So I thought I would take a look at the CCRL 24-hour-a-day computer engine competition. In standard Chess Komodo appears to have the current lead. But in Chess960 the story is different. Stockfish is still the leader with a 50 point ELO rating higher than Komodo.

Well there you go. A little bit of engine trivia for you.

Enjoy 960

Tuesday, June 2, 2015

Chess960: Puzzle no.16

Dear followers of this blog, enjoy this unusual puzzle. It requires an understanding of what a pawn island in Chess is. For more information see a definition Pawn islands (wiki). Often in Chess960 openings we try to avoid creating long lasting pawn islands because the isolated pawn or pawns are a long term target of attack for our opponent to exploit. There are exceptions of course!

In this position, both white and black have three pawn islands each.

White has three pawn islands (a-e),(f),(g-h).
Black has three pawn islands, (a-f), (g), (h).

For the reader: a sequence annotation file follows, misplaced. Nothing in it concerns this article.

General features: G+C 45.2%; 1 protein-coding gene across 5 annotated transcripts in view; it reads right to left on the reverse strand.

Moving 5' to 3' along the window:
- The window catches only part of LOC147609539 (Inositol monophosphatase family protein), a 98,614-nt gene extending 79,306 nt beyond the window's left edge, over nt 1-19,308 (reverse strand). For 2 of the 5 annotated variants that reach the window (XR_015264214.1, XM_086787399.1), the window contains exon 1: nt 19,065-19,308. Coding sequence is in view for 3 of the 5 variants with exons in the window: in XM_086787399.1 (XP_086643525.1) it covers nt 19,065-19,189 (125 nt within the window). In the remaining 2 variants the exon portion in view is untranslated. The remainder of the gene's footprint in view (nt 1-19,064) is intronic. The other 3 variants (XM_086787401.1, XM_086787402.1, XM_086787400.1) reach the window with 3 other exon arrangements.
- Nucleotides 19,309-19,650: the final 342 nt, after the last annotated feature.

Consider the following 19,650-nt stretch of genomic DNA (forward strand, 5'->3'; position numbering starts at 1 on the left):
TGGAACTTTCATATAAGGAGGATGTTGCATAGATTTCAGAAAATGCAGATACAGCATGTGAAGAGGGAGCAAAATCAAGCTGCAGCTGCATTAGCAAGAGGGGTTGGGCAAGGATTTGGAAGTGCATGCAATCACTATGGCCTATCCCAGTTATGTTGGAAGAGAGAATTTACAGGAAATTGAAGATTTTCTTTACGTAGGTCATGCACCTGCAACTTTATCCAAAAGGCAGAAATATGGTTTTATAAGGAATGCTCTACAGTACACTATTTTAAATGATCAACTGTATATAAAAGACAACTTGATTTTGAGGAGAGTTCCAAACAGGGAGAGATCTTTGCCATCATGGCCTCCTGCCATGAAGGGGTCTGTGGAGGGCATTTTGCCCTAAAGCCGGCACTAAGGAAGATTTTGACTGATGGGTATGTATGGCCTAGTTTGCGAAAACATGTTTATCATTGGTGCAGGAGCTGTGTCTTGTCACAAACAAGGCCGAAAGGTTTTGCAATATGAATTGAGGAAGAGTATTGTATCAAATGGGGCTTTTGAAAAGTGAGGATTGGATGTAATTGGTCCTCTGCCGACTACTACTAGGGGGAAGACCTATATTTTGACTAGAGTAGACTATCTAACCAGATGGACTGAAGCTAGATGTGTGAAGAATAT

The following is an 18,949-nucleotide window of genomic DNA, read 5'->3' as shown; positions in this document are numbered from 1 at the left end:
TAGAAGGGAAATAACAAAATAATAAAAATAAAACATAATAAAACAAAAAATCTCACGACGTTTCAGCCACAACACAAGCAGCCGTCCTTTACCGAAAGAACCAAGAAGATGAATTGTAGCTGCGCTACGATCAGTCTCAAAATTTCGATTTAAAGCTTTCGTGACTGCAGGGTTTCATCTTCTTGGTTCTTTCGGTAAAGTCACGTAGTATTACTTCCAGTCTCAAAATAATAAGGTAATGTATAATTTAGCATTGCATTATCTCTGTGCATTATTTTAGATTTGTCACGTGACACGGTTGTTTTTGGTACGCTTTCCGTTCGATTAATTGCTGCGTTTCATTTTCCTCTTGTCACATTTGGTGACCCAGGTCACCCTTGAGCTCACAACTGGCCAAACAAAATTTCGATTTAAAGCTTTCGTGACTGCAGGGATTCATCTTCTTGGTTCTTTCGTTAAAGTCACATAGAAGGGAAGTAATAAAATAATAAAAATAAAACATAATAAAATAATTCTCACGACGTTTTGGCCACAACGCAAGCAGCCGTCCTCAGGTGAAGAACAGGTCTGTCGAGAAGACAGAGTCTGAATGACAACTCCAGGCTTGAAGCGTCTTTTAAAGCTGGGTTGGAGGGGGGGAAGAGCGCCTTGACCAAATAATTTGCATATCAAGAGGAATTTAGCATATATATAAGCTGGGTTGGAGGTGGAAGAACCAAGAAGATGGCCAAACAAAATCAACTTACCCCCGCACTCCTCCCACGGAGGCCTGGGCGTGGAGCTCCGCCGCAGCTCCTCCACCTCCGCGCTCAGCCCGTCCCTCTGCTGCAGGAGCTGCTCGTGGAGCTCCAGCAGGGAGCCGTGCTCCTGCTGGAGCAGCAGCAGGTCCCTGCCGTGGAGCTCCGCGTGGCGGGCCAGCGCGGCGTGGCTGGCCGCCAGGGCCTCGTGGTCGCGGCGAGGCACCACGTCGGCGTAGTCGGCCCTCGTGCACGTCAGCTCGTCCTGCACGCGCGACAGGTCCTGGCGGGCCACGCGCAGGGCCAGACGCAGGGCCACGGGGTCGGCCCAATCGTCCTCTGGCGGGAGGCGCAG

Here is the puzzle,  the answer is surprising!

SP455 move 2 white to play:
If white captures the g-pawn, who will have the
greatest number of pawn islands before move 7?
White, black or equal number?
Solution given bottom left hand corner

Answer: White!
2. fxg5      white has three pawn islands, black two.
2. ...h6     no change, white=3, black=2.
3. gxh6 Qxh6 white=2, black=1
4. h3   Be5! no change
5. g4   Bh2  no change
6. Rg2  Qxh3 white=2, black=1

White has more pawn islands than black. If instead white tries 5.Nbc3 or any other move, white still has one extra pawn island than black.

Monday, May 4, 2015

Chess960: Puzzle no.15

SP535 White to play: find the winning move

Solution given bottom left corner

5.Nh6! winning the rook